Sunday evening I stopped in Paperbacks Plus, the wonderful used bookstore near my old home in Mesquite. I got a goodish number of used books--some old hardcover novels by people I never heard about before, and several chapbooks of tropical fish information (I like the fish book "Coldwater Fishes", with its tales of sunfish and bullhead catfish).
But my favorite book is called "Kites", by Wyatt Brummitt, which is illustrated with gorgeous drawings by Enid Kotschnig. This little four by six "Golden Handbook Guide" has 120 pages of history, how-to, cool photos and neat-o sketches. When it was first published in 1971, it cost only 1 dollar and 25 cents. This booklet tells the reader about the history of kites, how to make kites, how they work, and what their many uses are and have been. It equips one for all the things one might ever need to do with a kite--fly one, talk about one, savor watching one.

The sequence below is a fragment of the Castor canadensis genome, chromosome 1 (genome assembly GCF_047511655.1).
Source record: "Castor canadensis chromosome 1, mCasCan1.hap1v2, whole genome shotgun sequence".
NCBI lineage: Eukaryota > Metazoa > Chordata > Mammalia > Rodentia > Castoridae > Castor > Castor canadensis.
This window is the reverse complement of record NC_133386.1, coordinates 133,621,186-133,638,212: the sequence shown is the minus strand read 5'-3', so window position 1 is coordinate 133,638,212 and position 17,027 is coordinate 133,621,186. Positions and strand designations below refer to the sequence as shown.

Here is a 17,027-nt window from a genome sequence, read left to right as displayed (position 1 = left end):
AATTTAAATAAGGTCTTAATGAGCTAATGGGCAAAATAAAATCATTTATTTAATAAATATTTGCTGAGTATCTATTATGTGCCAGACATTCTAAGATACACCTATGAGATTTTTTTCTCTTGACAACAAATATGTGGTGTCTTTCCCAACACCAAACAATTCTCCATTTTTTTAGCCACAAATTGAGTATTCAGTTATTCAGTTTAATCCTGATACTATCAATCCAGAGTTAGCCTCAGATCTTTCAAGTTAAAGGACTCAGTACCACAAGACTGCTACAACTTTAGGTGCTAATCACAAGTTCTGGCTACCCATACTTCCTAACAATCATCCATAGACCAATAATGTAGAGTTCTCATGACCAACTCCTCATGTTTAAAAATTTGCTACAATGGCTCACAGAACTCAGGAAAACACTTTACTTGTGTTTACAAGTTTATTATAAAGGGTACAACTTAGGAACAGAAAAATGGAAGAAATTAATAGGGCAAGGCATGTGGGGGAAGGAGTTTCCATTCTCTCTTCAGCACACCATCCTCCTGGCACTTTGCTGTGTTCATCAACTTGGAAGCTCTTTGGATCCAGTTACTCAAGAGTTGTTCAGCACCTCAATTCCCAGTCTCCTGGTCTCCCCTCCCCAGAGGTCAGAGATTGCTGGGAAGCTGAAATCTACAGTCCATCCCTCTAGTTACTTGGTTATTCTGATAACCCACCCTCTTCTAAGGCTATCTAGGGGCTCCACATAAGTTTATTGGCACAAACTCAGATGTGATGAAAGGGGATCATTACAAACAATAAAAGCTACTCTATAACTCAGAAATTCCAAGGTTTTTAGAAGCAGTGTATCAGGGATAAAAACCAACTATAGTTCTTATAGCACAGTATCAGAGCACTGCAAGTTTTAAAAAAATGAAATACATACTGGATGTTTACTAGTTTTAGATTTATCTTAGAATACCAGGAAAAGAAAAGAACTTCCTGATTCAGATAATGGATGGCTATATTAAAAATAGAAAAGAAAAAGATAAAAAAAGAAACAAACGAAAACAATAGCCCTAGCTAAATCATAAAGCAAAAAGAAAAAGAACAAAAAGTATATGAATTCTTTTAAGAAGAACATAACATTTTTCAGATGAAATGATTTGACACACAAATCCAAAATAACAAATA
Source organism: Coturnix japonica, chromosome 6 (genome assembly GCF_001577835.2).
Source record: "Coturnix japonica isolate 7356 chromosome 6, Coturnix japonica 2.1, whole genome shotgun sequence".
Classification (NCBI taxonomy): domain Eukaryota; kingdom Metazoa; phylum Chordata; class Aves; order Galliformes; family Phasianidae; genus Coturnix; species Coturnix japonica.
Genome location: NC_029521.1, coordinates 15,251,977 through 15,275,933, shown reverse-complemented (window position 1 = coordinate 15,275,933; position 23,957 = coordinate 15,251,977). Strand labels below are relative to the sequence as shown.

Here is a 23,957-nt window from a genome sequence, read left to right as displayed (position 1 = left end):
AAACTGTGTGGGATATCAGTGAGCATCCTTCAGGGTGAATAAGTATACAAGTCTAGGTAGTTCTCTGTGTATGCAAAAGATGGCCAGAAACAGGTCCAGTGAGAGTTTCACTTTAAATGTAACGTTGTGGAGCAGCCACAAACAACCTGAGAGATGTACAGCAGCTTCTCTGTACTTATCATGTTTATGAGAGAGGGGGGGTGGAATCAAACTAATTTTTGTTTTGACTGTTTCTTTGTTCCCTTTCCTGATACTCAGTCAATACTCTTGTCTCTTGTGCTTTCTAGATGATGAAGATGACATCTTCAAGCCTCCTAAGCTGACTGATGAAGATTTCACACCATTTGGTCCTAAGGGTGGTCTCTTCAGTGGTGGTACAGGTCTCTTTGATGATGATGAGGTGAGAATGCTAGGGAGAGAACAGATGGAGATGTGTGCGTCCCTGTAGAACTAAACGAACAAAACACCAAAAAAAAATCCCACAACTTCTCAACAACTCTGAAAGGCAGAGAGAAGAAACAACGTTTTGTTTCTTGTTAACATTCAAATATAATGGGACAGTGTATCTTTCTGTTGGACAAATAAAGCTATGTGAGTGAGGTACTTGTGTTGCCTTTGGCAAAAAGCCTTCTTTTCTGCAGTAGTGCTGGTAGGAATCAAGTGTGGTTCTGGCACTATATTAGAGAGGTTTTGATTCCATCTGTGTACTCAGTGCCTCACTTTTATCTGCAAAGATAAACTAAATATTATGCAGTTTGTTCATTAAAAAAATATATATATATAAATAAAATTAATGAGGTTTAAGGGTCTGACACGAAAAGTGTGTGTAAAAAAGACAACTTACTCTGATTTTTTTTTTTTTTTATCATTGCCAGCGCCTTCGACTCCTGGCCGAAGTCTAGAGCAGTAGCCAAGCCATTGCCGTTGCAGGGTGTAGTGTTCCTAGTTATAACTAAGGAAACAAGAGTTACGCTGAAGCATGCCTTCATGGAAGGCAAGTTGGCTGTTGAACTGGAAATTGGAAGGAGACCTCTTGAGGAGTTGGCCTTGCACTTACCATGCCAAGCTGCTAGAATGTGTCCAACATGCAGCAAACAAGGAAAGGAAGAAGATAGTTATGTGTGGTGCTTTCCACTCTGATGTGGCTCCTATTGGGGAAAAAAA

I am a firm believer in eighth grade reading level guides to just about anything. So many times in our era of laudable specialization, we overlook the simple pleasure of knowing just a little about a lot of things in a useful way. I used to believe in the Wise. Now I am much more inclined to believe in delta wing kites, feeder guppies, books which open vistas to inner and outer worlds which sometimes elude one, cheap telescopes, hand-made music and crafts, throwaway cameras, and the sight of a lightning bug in June, blazing away, in clear sight of a quiet viewer watching in the dark.